And one more: pray for the spiritual health of the parish as a whole. Person after person has commented that what they love about Emmanuel is the sense of holiness combined with openness that they can feel here. I certainly agree with that. But now that you’re aproaching a time which is going to be a little anxious, it’s going to be very easy to let that spiritual vitality sag and to close down and turn inward. The natural reaction to the unknown and to anxiety is sort of to tighten up, to be wary. God’s not into wariness. He can’t slip as much of his Holy Spirit through tightly clenched hands as he can through open ones. And he will build your trust in him if you ask.
So this is the time to ask: God, increase our trust in you. Help us to remember everything you’ve done for us. Help us not to try to take control. Make sure we always have living in your love as a higher priority than getting our ducks in a row.
So some of you here just decide right now: my job is going to be praying for the continued spiritual vitality of the parish. This will take two minutes a day. You can do it at a stoplight.
Eventually, there will be other specific things to pray for: for the search committee, for the interviews, for the right new rector, and so on. But right now, in terms of interceding, it would be great for some of you to take on the commitment of praying every day for Lisa, for some of you to take on the commitment of praying every day for our staff, some of you to take on the commitment of praying every day for the right interim, and some of you to take on the commitment of praying every day for the parish to keep rooted in its deep spiritual life.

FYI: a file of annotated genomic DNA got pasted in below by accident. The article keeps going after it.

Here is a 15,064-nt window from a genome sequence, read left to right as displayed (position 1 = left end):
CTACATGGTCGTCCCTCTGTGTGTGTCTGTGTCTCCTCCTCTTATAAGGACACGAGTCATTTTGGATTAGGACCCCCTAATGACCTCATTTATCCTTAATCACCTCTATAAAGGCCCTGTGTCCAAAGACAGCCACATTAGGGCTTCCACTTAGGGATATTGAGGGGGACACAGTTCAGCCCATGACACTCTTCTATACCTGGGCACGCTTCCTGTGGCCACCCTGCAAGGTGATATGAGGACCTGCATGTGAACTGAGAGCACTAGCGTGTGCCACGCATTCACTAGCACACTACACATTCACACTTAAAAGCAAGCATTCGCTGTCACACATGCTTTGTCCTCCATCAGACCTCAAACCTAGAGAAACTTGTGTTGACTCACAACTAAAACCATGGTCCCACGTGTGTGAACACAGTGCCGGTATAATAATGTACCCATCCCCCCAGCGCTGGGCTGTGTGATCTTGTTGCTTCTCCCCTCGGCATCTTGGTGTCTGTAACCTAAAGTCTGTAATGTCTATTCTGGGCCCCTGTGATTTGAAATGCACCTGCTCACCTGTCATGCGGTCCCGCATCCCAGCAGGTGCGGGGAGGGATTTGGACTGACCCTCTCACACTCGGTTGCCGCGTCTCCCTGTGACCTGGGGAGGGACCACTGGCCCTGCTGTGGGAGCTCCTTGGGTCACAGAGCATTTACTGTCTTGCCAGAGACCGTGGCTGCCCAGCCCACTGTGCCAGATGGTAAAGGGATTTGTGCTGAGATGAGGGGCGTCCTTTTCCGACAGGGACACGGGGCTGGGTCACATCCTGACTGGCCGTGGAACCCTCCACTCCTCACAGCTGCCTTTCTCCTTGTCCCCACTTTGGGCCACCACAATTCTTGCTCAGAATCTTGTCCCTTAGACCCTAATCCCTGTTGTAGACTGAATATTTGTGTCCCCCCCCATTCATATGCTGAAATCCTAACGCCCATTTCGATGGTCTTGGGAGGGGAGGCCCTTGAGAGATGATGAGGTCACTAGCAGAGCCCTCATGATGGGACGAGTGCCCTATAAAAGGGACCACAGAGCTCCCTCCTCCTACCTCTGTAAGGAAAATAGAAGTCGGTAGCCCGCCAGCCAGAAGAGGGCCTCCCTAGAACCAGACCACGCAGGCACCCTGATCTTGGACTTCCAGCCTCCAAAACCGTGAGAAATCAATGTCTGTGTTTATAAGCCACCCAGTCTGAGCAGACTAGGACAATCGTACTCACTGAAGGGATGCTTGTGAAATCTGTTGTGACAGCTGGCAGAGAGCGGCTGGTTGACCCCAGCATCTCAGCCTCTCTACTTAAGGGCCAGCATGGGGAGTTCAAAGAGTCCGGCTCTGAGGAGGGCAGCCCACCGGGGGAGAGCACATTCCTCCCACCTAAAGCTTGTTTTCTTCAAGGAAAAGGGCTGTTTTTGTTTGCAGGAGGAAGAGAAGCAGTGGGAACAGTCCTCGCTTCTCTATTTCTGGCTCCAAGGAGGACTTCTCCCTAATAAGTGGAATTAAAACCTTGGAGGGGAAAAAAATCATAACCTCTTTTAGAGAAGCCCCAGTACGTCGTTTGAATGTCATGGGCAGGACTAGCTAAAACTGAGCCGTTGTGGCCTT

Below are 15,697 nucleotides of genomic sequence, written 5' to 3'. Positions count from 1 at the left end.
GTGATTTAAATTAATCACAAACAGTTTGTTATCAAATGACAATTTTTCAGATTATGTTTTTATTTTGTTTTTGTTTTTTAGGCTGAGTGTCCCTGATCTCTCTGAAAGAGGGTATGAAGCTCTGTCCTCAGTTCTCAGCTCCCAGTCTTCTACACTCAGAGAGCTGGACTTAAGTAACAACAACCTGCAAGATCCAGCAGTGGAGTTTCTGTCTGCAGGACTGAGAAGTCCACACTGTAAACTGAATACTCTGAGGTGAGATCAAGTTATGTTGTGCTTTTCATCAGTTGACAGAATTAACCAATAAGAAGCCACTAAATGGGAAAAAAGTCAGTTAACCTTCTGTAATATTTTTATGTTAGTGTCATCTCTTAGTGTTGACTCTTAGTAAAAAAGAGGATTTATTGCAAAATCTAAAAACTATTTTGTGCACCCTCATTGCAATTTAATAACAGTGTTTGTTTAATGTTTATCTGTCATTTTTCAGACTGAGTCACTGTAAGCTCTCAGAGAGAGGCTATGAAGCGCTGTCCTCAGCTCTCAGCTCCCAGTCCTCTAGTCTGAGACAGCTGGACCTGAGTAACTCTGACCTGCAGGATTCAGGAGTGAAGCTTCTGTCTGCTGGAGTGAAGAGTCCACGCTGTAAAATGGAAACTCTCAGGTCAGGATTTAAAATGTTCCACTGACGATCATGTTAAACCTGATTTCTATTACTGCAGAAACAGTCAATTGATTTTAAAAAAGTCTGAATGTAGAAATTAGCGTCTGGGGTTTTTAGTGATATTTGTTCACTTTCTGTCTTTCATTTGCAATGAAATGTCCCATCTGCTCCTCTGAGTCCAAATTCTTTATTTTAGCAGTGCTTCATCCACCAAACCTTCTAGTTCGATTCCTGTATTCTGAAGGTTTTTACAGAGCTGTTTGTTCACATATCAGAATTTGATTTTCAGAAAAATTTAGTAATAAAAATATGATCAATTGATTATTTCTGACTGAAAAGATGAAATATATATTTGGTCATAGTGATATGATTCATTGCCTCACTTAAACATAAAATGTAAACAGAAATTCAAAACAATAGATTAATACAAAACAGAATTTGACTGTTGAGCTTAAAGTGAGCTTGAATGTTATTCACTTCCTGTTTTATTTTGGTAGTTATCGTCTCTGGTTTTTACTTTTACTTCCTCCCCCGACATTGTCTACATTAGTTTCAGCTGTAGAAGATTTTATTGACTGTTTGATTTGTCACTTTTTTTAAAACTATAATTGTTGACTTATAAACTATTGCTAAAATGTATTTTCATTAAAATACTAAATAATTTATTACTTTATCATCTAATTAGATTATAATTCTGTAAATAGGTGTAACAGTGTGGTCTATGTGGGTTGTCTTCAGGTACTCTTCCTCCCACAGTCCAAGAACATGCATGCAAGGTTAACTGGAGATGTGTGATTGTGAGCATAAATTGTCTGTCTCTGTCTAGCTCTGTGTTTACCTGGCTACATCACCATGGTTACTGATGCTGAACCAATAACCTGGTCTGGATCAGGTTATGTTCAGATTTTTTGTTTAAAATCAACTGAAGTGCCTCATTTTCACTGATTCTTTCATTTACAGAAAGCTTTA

Don’t leave these needs to someone else. It’s not something “they” need to do, it’s something we all need to do. You choose one. Or God may have let something else specific pop into your mind during this sermon that needs to be covered in prayer. That’s his assignment to you, then, and by all means listen to him rather than to me.
So. Prayer is going to be very important for you over the next months. Jesus has assured us that God wants to give you good things in response to your prayers. And even better than that, he really wants to nourish and form you as you pray, too. You may think it’s an obligation, but you come away blessed. God knows that just praying, just being in his presence and loving him, will probably do you more good than any thing he may give you as an answer. His depths of generosity and mercy and life are always sufficient. All you have to do is ask.
And to make a right beginning of asking, let’s offer all these concerns and hopes together to our loving God in the words our Savior taught us, saying, Our Father….
I mentioned in the July Messenger that as I look across the months remaining until my retirement, I’ve naturally started reminiscing a little about my 28 years in ministry. I was thinking the other day about a Bible study I once led and one of its participants. I’ll call her Maggie. Maggie was a very simple person, and you always got the feeling life was coming at her pretty fast, but she liked to sit with us and listen, even when she didn’t really follow all the ideas.